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TornadoA tornado is a violent rotating column of air extending from a thunderstorm to the ground. One of the most powerful forces of nature, a tornado can have rotating winds of up to 250 miles per hour and can occur at any time of year. The damage path of a tornado can be in excess of one mile wide and 50 miles long.

While watching the weather, listen for:

  • Tornado Watch
  • Tornado Warning
  • Severe Thunderstorm Watch
  • Severe Thunderstorm Warning
  • Warning is in effect

Before a tornado:

  • Develop a plan for yourself and your family for home, work, school and when outdoors, and practice with quarterly drills.
  • Keep a NOAA Weather Radio with a warning alarm tone and a battery backup to receive warnings as part of your emergency supply kit.
  • Listen to radio and television for weather information.

During the tornado:

  • Move to a pre-designated shelter, such as a basement. Use cushions, pillows or if time permits, a mattress to cover yourself to prevent injury from flying debris.
  • In a high-rise, go to the lowest level possible. Interior halls or stairwells offer the most protection. Get into a crouched position and cover your head (with your hands if you have nothing else).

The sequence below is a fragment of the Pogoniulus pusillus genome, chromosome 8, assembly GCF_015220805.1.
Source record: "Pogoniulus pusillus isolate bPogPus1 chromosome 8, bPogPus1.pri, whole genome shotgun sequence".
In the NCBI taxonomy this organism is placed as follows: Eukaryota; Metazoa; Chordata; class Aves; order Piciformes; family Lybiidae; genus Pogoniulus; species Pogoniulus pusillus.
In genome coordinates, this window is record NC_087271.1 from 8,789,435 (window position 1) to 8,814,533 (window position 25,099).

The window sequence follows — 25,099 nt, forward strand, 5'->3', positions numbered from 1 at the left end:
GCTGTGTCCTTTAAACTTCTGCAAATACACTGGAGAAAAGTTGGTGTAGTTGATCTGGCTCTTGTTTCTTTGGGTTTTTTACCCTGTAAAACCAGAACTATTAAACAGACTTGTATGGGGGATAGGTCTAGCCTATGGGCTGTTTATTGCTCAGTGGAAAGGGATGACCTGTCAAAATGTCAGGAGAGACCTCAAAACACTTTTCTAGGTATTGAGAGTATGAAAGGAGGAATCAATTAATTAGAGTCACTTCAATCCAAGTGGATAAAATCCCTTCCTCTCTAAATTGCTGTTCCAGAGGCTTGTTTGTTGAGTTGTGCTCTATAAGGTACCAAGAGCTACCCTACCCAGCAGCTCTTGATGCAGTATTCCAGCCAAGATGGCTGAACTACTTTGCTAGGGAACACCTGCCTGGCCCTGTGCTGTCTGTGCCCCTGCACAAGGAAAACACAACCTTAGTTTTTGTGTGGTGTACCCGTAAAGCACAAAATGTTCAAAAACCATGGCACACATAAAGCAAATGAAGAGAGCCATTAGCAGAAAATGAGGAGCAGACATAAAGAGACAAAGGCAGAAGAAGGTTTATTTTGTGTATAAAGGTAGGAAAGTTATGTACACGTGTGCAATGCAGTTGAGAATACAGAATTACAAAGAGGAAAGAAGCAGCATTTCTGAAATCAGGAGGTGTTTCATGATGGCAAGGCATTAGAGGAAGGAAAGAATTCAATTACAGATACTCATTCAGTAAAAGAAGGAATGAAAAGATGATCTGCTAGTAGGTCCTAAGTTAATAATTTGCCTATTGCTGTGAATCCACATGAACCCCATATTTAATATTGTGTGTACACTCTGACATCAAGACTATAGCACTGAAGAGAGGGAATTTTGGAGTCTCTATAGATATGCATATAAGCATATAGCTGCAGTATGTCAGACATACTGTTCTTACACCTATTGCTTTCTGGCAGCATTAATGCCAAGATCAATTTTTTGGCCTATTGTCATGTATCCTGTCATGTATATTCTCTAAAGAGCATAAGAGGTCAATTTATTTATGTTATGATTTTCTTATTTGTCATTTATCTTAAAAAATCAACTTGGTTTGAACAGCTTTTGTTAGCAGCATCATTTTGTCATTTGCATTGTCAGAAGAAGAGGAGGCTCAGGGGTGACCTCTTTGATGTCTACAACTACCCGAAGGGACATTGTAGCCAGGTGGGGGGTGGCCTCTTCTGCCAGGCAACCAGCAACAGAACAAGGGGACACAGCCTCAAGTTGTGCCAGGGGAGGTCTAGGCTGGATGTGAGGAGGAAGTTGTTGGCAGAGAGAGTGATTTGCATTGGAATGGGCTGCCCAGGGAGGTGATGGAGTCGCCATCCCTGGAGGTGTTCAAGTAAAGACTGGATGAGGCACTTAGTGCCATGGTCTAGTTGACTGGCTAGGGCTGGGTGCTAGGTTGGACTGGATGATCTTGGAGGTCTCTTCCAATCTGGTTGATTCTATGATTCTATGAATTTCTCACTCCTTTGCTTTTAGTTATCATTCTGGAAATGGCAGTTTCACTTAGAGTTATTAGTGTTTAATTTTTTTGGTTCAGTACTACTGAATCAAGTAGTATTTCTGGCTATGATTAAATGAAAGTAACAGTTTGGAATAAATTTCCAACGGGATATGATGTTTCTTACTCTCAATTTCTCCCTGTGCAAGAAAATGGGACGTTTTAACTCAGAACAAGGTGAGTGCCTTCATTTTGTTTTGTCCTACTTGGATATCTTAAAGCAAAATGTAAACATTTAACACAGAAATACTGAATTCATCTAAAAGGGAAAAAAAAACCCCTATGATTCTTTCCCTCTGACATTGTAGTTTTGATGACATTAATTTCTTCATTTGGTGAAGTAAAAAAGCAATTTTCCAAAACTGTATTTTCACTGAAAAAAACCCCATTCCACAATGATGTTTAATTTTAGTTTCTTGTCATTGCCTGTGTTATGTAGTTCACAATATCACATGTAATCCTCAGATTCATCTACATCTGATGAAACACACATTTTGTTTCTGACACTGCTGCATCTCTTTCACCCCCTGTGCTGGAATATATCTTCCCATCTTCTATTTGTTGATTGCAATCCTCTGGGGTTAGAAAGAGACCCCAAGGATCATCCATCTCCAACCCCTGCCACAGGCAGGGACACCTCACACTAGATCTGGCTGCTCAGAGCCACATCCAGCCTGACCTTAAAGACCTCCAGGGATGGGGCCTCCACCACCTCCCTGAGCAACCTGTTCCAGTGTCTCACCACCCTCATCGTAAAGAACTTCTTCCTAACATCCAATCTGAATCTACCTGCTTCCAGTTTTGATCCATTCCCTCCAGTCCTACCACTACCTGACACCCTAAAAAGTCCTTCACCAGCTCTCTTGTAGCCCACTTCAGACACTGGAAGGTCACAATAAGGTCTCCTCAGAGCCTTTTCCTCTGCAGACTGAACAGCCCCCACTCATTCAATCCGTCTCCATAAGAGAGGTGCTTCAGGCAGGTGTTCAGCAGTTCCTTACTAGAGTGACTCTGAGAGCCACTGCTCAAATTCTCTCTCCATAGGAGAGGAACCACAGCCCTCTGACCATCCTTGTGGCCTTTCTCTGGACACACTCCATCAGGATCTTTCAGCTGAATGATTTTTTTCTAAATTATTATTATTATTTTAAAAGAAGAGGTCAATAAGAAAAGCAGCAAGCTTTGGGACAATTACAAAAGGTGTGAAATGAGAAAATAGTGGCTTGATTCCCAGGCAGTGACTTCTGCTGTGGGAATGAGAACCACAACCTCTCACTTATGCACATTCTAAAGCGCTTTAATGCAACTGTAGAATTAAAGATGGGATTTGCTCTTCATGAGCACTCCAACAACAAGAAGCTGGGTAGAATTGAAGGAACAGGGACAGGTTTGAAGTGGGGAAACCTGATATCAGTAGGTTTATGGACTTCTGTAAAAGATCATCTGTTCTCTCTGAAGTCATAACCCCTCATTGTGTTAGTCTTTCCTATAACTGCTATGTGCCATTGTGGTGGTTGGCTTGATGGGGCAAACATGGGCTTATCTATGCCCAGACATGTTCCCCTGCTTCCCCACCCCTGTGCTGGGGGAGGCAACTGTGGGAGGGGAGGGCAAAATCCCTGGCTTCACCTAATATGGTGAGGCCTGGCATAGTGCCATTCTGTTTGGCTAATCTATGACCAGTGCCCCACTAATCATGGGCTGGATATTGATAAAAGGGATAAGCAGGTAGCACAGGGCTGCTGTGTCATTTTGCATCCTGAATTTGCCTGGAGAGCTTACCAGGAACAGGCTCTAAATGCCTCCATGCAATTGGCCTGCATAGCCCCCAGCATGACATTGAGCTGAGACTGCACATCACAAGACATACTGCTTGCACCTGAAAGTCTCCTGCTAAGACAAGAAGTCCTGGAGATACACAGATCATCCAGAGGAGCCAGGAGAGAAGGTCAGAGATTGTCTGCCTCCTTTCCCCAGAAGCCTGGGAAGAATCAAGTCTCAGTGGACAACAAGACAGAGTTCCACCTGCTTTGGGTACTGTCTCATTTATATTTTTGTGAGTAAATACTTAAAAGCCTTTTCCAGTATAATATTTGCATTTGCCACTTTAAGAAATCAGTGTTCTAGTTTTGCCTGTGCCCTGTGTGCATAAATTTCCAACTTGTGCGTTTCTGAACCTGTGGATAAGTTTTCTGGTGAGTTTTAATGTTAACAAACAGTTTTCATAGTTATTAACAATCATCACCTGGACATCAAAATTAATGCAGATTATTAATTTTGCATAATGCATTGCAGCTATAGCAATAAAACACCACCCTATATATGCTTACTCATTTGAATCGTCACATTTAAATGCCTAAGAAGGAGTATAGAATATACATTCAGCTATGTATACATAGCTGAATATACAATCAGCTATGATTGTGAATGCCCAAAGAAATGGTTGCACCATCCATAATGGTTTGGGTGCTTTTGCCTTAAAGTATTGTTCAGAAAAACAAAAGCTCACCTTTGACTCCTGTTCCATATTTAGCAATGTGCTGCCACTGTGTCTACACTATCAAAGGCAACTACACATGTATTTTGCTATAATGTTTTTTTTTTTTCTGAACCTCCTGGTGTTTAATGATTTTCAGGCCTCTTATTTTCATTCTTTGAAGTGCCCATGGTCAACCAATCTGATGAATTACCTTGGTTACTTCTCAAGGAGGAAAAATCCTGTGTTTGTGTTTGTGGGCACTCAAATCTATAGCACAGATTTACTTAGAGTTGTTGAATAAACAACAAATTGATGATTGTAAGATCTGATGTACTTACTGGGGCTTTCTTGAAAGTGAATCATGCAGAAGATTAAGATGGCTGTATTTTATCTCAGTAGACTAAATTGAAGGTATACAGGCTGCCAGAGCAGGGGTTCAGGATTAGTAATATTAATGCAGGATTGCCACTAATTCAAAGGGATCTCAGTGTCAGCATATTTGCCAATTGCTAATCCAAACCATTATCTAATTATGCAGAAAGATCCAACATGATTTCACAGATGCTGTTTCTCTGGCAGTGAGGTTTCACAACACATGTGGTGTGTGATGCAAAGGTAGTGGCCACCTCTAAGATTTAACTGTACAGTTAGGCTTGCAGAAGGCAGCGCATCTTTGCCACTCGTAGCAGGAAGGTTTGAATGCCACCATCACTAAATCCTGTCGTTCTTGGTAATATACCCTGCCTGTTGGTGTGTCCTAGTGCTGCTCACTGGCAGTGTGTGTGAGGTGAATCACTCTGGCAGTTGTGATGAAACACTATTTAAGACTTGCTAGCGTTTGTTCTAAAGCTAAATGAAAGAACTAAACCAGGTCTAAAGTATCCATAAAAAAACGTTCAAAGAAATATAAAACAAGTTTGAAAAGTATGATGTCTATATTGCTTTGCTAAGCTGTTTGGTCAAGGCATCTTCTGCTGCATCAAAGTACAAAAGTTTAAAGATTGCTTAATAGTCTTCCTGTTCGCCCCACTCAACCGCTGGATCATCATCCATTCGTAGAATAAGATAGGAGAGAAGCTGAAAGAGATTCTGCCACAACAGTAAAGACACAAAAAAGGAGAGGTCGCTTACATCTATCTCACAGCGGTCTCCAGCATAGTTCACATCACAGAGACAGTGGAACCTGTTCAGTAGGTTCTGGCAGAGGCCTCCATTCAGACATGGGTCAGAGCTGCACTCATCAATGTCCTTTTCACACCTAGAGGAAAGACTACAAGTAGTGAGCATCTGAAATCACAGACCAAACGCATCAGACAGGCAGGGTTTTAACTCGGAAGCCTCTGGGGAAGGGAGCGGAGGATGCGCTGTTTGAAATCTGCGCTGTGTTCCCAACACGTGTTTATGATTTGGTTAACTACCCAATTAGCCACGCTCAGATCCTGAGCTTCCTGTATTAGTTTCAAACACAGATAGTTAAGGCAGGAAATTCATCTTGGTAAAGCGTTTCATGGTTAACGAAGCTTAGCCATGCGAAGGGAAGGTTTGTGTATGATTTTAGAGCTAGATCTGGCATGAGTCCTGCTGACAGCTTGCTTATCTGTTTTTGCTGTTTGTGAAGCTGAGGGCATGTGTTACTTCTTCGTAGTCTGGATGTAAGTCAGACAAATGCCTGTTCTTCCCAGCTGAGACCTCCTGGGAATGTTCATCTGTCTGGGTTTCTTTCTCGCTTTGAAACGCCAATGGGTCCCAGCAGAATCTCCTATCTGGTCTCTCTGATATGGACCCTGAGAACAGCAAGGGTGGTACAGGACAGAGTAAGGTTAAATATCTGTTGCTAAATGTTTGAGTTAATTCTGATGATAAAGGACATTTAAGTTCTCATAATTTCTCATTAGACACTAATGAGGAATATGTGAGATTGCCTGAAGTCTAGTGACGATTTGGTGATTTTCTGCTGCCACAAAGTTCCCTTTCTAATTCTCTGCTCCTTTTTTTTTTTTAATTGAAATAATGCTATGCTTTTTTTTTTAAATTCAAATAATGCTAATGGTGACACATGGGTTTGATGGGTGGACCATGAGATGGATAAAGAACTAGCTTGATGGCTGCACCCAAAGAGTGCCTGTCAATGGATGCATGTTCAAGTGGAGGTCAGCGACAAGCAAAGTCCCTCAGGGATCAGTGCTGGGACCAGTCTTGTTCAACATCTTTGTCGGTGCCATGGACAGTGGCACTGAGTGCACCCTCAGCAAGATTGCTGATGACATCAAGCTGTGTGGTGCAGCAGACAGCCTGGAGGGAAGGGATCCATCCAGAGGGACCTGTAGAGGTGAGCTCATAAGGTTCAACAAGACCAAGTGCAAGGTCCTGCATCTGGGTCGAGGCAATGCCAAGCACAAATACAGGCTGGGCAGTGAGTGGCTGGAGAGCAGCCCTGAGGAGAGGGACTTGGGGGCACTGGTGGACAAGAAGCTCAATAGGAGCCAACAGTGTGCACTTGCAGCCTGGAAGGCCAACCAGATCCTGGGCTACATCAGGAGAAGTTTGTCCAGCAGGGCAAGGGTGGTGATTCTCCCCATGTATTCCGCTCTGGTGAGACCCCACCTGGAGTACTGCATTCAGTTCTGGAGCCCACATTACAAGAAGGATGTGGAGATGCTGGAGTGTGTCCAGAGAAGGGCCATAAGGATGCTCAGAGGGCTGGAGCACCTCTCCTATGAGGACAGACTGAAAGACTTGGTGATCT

• Do not use elevators during a tornado.
  • If no underground shelter is available, move to an interior room or hallway on the lowest floor and get under a sturdy piece of furniture.
  • Stay away from windows and do not open them.
  • Do not try to outrun a tornado in your car. Instead, seek shelter in a ditch or depression with your head covered.
  • If you live in a mobile home, seek shelter elsewhere nearby.

After a tornado:

  • Before traveling, check to make sure roads are open.
  • Help neighbors who may require special assistance--infants, seniors, and people with disabilities.
  • Help injured or trapped persons. Administer first aid where appropriate. Do not move seriously injured persons unless they are in immediate danger of further injury.
  • Watch for fallen power lines or broken gas lines and report to 911.
  • Avoid disaster areas. Your presence might hamper rescue and other emergency operations and put you at further risk from the residual effects of tornadoes.
  • If you are away from home, return only when authorities say it is safe.
  • When entering damaged buildings, use extreme caution. Moving through debris presents further hazards. Carefully watch every step you take. Only enter if you must.
  • Wear sturdy shoes.
  • Use battery-powered lanterns or flashlights when examining buildings. Battery-powered lighting is the safest and reduces fire hazard.
  • Examine walls, floors, doors, staircases, and windows to make sure that the building is not in danger of collapsing.
  • Look for fire hazards. Clean up spilled medicines, bleaches, gasoline, or other flammable liquids immediately.
  • Check for gas leaks.

For additional information:

  • FEMA (Federal Emergency Management Agency)